[RFC PATCH 0/6] ARM64: KVM: PMU infrastructure support
christoffer.dall at linaro.org
Fri Nov 21 01:59:22 PST 2014
On Thu, Nov 20, 2014 at 08:17:32PM +0530, Anup Patel wrote:
> On Wed, Nov 19, 2014 at 8:59 PM, Christoffer Dall
> <christoffer.dall at linaro.org> wrote:
> > On Tue, Nov 11, 2014 at 02:48:25PM +0530, Anup Patel wrote:
> >> Hi All,
> >> I have second thoughts about rebasing KVM PMU patches
> >> to Marc's irq-forwarding patches.
> >> The PMU IRQs (when virtualized by KVM) are not exactly
> >> forwarded IRQs because they are shared between Host
> >> and Guest.
> >> Scenario1
> >> -------------
> >> We might have perf running on Host and no KVM guest
> >> running. In this scenario, we wont get interrupts on Host
> >> because the kvm_pmu_hyp_init() (similar to the function
> >> kvm_timer_hyp_init() of Marc's IRQ-forwarding
> >> implementation) has put all host PMU IRQs in forwarding
> >> mode.
> >> The only way solve this problem is to not set forwarding
> >> mode for PMU IRQs in kvm_pmu_hyp_init() and instead
> >> have special routines to turn on and turn off the forwarding
> >> mode of PMU IRQs. These routines will be called from
> >> kvm_arch_vcpu_ioctl_run() for toggling the PMU IRQ
> >> forwarding state.
> >> Scenario2
> >> -------------
> >> We might have perf running on Host and Guest simultaneously
> >> which means it is quite likely that PMU HW trigger IRQ meant
> >> for Host between "ret = kvm_call_hyp(__kvm_vcpu_run, vcpu);"
> >> and "kvm_pmu_sync_hwstate(vcpu);" (similar to timer sync routine
> >> of Marc's patchset which is called before local_irq_enable()).
> >> In this scenario, the updated kvm_pmu_sync_hwstate(vcpu)
> >> will accidentally forward IRQ meant for Host to Guest unless
> >> we put additional checks to inspect VCPU PMU state.
> >> Am I missing any detail about IRQ forwarding for above
> >> scenarios?
> > Hi Anup,
> Hi Christoffer,
> > I briefly discussed this with Marc. What I don't understand is how it
> > would be possible to get an interrupt for the host while running the
> > guest?
> > The rationale behind my question is that whenever you're running the
> > guest, the PMU should be programmed exclusively with guest state, and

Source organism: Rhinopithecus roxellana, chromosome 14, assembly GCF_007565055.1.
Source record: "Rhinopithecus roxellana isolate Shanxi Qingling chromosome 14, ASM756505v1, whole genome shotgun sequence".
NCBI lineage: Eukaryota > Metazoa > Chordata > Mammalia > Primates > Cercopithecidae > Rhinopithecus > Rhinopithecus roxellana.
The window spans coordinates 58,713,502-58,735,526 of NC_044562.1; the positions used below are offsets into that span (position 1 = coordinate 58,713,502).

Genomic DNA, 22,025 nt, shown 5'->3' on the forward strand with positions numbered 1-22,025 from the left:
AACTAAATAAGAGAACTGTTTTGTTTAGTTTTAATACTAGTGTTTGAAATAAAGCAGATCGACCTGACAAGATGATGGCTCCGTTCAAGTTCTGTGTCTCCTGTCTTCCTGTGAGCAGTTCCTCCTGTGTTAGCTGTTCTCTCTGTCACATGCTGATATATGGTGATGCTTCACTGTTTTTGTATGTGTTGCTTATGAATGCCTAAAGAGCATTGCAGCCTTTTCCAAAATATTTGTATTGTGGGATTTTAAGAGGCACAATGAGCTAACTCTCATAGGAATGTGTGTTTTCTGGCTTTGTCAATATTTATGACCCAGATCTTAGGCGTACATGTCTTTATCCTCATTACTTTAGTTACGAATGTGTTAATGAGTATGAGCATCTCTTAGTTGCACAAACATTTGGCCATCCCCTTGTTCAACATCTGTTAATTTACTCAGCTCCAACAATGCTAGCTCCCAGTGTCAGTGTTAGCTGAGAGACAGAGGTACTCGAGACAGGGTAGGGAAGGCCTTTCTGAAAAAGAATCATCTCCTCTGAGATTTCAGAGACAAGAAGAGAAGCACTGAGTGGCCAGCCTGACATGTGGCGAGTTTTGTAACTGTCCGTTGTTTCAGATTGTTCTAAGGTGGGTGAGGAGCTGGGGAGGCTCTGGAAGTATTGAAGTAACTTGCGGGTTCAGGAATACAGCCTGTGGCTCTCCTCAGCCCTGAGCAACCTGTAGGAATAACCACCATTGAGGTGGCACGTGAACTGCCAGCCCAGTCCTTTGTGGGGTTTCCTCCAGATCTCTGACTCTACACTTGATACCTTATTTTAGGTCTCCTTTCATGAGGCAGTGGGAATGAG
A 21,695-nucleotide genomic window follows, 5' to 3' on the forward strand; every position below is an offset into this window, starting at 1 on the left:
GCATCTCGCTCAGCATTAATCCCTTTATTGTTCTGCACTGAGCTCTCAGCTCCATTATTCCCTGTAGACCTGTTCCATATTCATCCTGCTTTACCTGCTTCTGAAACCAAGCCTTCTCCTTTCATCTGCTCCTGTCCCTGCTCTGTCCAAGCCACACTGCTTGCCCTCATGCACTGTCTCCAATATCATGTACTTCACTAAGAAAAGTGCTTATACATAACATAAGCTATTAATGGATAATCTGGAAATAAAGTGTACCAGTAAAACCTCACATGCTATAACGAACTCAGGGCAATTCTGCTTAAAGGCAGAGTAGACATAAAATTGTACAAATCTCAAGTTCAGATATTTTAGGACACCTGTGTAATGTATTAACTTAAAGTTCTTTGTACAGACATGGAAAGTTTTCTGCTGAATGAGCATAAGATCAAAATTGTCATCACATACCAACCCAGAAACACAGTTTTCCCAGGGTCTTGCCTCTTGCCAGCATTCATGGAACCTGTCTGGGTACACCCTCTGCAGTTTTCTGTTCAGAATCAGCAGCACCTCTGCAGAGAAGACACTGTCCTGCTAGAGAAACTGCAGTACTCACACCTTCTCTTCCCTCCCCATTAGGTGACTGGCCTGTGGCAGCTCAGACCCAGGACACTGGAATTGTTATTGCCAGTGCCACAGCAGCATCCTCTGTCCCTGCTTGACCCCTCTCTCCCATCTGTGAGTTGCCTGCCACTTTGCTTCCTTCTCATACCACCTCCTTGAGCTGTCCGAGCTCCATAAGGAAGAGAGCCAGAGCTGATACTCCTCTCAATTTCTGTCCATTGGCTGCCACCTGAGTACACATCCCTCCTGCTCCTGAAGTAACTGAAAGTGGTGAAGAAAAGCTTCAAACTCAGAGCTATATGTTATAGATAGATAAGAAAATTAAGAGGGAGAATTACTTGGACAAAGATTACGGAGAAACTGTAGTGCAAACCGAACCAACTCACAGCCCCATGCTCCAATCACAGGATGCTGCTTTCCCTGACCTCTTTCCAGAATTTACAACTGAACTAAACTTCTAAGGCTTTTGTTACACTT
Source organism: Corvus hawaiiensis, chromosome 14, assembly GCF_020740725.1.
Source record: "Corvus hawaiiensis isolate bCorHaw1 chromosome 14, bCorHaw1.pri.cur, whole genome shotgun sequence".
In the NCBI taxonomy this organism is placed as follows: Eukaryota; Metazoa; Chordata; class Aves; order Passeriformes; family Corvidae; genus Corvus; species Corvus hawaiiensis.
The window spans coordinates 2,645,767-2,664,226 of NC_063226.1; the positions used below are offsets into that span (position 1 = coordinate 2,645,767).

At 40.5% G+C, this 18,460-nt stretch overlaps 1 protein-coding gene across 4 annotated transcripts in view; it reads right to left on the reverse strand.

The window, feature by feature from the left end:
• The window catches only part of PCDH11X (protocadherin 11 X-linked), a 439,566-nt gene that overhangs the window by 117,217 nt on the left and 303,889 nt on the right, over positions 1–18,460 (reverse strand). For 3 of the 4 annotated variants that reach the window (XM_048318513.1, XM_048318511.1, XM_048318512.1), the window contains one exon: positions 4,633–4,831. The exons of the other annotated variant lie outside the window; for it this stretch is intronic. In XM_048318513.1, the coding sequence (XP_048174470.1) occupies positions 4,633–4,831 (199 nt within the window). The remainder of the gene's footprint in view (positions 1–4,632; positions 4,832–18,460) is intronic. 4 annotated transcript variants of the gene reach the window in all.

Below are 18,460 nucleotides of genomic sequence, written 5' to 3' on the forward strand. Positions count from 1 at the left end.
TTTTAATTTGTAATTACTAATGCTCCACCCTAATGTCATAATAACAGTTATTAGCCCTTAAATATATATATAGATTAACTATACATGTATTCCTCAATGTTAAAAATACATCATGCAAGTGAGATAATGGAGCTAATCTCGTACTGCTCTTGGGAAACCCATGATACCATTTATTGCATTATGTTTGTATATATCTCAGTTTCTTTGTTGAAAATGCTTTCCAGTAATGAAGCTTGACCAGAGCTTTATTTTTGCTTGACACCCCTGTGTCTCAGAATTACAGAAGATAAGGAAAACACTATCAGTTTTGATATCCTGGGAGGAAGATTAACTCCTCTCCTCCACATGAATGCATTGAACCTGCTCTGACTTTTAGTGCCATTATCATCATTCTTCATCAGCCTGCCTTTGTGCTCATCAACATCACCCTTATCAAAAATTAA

> > since the PMU is per core, any interrupts should be for the guest, where
> > it would always be pending.
> Yes, thats right PMU is programmed exclusively for guest when
> guest is running and for host when host is running.
> Let us assume a situation (Scenario2 mentioned previously)
> where both host and guest are using PMU. When the guest is
> running we come back to host mode due to variety of reasons
> (stage2 fault, guest IO, regular host interrupt, host interrupt
> meant for guest, ....) which means we will return from the
> "ret = kvm_call_hyp(__kvm_vcpu_run, vcpu);" statement in the
> kvm_arch_vcpu_ioctl_run() function with local IRQs disabled.
> At this point we would have restored back host PMU context and
> any PMU counter used by host can trigger PMU overflow interrup
> for host. Now we will be having "kvm_pmu_sync_hwstate(vcpu);"
> in the kvm_arch_vcpu_ioctl_run() function (similar to the
> kvm_timer_sync_hwstate() of Marc's IRQ forwarding patchset)
> which will try to detect PMU irq forwarding state in GIC hence it
> can accidentally discover PMU irq pending for guest while this
> PMU irq is actually meant for host.
> This above mentioned situation does not happen for timer
> because virtual timer interrupts are exclusively used for guest.
> The exclusive use of virtual timer interrupt for guest ensures that
> the function kvm_timer_sync_hwstate() will always see correct
> state of virtual timer IRQ from GIC.
I'm not quite following.
When you call kvm_pmu_sync_hwstate(vcpu) in the non-preemtible section,
you would (1) capture the active state of the IRQ pertaining to the
guest and (2) deactive the IRQ on the host, then (3) switch the state of
the PMU to the host state, and finally (4) re-enable IRQs on the CPU
you're running on.
If the host PMU state restored in (3) causes the PMU to raise an
interrupt, you'll take an interrupt after (4), which is for the host,
and you'll handle it on the host.
Whenever you schedule the guest VCPU again, you'll (a) disable
interrupts on the CPU, (b) restore the active state of the IRQ for the
guest, (c) restore the guest PMU state, (d) switch to the guest with
IRQs enabled on the CPU (potentially).
If the state in (c) causes an IRQ it will not fire on the host, because
it is marked as active in (b).
Where does this break?
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